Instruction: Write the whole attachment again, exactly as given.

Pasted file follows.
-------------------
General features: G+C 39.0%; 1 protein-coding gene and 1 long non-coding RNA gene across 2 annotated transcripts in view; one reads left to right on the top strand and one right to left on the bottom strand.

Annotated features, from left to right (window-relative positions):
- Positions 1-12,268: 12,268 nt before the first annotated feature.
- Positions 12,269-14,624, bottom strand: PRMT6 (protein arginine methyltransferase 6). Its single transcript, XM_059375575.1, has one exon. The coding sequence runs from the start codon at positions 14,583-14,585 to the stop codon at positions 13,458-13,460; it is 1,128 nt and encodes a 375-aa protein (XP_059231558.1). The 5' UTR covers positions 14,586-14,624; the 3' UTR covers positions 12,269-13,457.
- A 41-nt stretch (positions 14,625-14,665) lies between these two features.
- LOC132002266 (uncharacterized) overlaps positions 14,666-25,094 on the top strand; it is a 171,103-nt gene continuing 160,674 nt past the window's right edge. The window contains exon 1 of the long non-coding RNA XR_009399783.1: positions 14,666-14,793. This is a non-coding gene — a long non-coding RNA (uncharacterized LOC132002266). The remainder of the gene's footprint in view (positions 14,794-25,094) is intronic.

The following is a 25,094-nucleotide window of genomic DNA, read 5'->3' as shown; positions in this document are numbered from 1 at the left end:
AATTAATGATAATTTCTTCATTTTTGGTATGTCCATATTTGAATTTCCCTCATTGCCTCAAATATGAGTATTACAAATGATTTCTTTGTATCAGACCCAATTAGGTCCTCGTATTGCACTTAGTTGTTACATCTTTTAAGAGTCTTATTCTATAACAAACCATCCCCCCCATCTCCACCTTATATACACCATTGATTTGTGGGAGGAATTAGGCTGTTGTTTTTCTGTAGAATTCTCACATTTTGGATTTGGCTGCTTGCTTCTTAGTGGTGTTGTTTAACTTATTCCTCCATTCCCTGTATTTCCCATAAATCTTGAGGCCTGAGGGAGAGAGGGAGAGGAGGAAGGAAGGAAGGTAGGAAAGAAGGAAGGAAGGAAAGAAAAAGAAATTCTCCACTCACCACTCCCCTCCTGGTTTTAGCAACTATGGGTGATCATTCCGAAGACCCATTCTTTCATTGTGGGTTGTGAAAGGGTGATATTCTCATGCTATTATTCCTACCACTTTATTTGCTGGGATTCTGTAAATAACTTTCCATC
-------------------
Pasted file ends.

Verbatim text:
General features: G+C 39.0%; 1 protein-coding gene and 1 long non-coding RNA gene across 2 annotated transcripts in view; one reads left to right on the top strand and one right to left on the bottom strand.

Annotated features, from left to right (window-relative positions):
- Positions 1-12,268: 12,268 nt before the first annotated feature.
- Positions 12,269-14,624, bottom strand: PRMT6 (protein arginine methyltransferase 6). Its single transcript, XM_059375575.1, has one exon. The coding sequence runs from the start codon at positions 14,583-14,585 to the stop codon at positions 13,458-13,460; it is 1,128 nt and encodes a 375-aa protein (XP_059231558.1). The 5' UTR covers positions 14,586-14,624; the 3' UTR covers positions 12,269-13,457.
- A 41-nt stretch (positions 14,625-14,665) lies between these two features.
- LOC132002266 (uncharacterized) overlaps positions 14,666-25,094 on the top strand; it is a 171,103-nt gene continuing 160,674 nt past the window's right edge. The window contains exon 1 of the long non-coding RNA XR_009399783.1: positions 14,666-14,793. This is a non-coding gene — a long non-coding RNA (uncharacterized LOC132002266). The remainder of the gene's footprint in view (positions 14,794-25,094) is intronic.

The following is a 25,094-nucleotide window of genomic DNA, read 5'->3' as shown; positions in this document are numbered from 1 at the left end:
AATTAATGATAATTTCTTCATTTTTGGTATGTCCATATTTGAATTTCCCTCATTGCCTCAAATATGAGTATTACAAATGATTTCTTTGTATCAGACCCAATTAGGTCCTCGTATTGCACTTAGTTGTTACATCTTTTAAGAGTCTTATTCTATAACAAACCATCCCCCCCATCTCCACCTTATATACACCATTGATTTGTGGGAGGAATTAGGCTGTTGTTTTTCTGTAGAATTCTCACATTTTGGATTTGGCTGCTTGCTTCTTAGTGGTGTTGTTTAACTTATTCCTCCATTCCCTGTATTTCCCATAAATCTTGAGGCCTGAGGGAGAGAGGGAGAGGAGGAAGGAAGGAAGGTAGGAAAGAAGGAAGGAAGGAAAGAAAAAGAAATTCTCCACTCACCACTCCCCTCCTGGTTTTAGCAACTATGGGTGATCATTCCGAAGACCCATTCTTTCATTGTGGGTTGTGAAAGGGTGATATTCTCATGCTATTATTCCTACCACTTTATTTGCTGGGATTCTGTAAATAACTTTCCATC